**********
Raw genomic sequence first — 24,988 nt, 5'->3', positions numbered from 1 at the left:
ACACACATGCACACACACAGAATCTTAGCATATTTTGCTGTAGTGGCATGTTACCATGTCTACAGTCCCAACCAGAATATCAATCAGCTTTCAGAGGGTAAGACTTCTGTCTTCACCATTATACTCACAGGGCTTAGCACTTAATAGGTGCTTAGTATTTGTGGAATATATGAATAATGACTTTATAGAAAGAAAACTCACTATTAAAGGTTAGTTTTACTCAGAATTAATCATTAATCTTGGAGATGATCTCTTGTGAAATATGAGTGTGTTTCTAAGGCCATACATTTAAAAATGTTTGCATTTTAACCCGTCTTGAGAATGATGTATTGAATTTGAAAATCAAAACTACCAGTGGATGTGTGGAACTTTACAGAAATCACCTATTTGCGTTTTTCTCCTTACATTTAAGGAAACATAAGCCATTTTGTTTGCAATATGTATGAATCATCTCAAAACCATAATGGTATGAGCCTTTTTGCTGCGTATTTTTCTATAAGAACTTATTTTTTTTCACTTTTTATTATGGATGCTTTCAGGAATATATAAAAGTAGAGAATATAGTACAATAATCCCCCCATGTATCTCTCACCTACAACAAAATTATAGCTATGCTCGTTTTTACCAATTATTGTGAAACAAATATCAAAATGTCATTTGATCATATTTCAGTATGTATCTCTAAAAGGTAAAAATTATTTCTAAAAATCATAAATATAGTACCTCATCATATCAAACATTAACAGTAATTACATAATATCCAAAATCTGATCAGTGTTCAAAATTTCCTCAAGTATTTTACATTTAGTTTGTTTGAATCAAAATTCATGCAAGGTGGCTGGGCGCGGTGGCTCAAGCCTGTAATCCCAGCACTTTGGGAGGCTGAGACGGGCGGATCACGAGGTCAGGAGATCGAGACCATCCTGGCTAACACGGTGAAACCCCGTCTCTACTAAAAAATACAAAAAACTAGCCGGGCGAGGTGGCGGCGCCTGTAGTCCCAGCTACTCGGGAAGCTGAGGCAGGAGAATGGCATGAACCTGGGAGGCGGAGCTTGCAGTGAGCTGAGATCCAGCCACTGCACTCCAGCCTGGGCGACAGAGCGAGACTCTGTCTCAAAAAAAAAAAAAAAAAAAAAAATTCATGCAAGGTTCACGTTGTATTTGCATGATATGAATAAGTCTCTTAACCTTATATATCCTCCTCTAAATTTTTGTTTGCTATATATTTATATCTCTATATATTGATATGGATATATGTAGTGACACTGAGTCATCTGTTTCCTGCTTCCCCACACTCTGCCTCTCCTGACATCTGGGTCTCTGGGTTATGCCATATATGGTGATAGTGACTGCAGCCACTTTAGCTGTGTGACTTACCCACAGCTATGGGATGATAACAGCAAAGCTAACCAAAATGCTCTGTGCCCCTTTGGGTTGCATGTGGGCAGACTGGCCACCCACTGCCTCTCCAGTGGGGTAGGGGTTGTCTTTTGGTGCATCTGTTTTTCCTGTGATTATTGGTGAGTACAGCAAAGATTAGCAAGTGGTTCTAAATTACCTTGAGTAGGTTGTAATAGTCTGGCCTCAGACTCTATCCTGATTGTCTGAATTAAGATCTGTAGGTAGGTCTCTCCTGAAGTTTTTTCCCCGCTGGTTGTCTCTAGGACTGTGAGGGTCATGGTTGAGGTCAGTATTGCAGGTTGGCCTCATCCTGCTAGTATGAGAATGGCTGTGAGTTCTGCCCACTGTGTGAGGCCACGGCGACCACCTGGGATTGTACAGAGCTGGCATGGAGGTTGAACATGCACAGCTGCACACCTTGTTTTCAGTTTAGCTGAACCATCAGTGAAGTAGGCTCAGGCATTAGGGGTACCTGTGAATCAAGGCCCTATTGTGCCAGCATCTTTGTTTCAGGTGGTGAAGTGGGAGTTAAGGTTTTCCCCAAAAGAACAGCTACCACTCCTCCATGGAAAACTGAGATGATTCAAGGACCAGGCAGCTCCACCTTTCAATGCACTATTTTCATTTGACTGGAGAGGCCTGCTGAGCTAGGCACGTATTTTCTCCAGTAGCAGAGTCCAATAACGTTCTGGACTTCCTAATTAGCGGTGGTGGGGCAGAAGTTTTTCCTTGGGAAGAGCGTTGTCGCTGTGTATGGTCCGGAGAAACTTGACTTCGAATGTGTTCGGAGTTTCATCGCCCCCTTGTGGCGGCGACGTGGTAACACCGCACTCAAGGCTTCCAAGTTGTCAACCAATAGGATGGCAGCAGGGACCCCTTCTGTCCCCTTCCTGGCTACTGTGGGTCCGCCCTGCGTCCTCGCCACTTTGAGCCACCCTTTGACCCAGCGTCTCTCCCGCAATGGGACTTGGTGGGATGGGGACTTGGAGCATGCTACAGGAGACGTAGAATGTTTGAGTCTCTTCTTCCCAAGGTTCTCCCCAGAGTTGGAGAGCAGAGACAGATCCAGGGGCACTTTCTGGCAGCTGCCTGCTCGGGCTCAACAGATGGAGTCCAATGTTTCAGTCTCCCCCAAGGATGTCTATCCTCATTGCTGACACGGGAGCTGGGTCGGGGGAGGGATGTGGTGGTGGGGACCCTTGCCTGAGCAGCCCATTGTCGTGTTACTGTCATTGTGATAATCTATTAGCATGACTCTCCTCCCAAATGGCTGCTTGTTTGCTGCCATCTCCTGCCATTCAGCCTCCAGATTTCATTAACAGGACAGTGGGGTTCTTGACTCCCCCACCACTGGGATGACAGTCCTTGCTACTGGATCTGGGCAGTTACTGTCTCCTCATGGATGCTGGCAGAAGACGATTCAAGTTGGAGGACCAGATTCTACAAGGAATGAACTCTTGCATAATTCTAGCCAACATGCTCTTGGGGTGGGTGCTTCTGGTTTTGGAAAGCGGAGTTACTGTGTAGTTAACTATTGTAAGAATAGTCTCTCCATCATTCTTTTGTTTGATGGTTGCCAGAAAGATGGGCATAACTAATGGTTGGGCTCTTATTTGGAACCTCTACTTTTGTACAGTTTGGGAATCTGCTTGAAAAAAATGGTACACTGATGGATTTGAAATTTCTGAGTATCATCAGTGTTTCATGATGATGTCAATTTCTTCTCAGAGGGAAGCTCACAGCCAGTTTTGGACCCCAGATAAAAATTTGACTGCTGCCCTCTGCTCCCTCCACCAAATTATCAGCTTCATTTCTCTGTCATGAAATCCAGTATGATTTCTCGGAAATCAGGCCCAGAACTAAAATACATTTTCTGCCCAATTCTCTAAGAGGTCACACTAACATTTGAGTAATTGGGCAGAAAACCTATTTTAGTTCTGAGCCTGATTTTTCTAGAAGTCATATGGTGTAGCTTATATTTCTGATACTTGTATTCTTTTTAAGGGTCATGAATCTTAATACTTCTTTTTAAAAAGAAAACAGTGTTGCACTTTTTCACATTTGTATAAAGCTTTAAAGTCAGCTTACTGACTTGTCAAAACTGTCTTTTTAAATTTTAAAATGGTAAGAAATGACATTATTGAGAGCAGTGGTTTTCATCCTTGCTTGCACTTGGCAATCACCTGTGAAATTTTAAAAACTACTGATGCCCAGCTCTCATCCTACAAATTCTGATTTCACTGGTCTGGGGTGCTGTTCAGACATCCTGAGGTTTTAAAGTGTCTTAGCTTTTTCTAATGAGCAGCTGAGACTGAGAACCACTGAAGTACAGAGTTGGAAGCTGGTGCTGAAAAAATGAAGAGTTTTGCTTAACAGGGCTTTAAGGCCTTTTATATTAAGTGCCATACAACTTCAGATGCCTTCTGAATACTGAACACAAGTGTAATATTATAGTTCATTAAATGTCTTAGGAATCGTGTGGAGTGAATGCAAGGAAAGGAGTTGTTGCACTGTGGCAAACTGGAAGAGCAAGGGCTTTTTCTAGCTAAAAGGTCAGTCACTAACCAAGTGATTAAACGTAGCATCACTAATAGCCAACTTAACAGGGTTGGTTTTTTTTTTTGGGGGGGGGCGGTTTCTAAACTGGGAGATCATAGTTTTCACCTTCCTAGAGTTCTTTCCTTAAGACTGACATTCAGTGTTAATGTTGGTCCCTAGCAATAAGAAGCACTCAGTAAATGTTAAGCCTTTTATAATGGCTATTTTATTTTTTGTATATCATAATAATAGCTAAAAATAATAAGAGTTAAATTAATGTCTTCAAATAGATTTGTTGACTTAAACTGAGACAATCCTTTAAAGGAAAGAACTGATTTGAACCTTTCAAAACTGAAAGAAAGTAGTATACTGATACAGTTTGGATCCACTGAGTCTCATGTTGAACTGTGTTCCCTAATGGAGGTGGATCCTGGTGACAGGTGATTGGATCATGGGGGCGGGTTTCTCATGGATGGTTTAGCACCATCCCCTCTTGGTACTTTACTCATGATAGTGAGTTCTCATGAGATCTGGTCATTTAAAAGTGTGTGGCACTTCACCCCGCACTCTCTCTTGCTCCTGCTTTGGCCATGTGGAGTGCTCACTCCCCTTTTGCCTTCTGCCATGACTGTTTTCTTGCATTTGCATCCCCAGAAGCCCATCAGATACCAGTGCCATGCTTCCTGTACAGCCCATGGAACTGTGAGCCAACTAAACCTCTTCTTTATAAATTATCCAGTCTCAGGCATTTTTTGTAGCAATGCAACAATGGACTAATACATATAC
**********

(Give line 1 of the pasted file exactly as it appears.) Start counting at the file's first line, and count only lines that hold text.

Raw genomic sequence first — 24,988 nt, 5'->3', positions numbered from 1 at the left: